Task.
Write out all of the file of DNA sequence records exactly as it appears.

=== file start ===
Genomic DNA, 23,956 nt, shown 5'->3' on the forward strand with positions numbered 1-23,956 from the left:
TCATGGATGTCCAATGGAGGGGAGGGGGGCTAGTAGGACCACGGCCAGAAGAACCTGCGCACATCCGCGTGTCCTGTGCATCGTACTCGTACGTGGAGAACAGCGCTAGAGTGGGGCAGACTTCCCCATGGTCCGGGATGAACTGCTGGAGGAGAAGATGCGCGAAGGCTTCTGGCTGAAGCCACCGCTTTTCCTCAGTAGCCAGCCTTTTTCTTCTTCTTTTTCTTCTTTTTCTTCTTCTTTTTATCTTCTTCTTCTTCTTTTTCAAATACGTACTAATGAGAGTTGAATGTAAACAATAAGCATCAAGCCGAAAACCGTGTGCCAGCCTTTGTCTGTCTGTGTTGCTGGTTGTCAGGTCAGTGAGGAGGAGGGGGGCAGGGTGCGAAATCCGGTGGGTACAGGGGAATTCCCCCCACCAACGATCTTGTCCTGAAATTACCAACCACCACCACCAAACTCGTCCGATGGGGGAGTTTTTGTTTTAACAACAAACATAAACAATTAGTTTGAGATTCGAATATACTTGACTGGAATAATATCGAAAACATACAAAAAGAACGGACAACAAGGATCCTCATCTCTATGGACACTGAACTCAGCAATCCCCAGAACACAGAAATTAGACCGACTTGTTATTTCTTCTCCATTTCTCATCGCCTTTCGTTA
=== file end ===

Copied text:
Genomic DNA, 23,956 nt, shown 5'->3' on the forward strand with positions numbered 1-23,956 from the left:
TCATGGATGTCCAATGGAGGGGAGGGGGGCTAGTAGGACCACGGCCAGAAGAACCTGCGCACATCCGCGTGTCCTGTGCATCGTACTCGTACGTGGAGAACAGCGCTAGAGTGGGGCAGACTTCCCCATGGTCCGGGATGAACTGCTGGAGGAGAAGATGCGCGAAGGCTTCTGGCTGAAGCCACCGCTTTTCCTCAGTAGCCAGCCTTTTTCTTCTTCTTTTTCTTCTTTTTCTTCTTCTTTTTATCTTCTTCTTCTTCTTTTTCAAATACGTACTAATGAGAGTTGAATGTAAACAATAAGCATCAAGCCGAAAACCGTGTGCCAGCCTTTGTCTGTCTGTGTTGCTGGTTGTCAGGTCAGTGAGGAGGAGGGGGGCAGGGTGCGAAATCCGGTGGGTACAGGGGAATTCCCCCCACCAACGATCTTGTCCTGAAATTACCAACCACCACCACCAAACTCGTCCGATGGGGGAGTTTTTGTTTTAACAACAAACATAAACAATTAGTTTGAGATTCGAATATACTTGACTGGAATAATATCGAAAACATACAAAAAGAACGGACAACAAGGATCCTCATCTCTATGGACACTGAACTCAGCAATCCCCAGAACACAGAAATTAGACCGACTTGTTATTTCTTCTCCATTTCTCATCGCCTTTCGTTA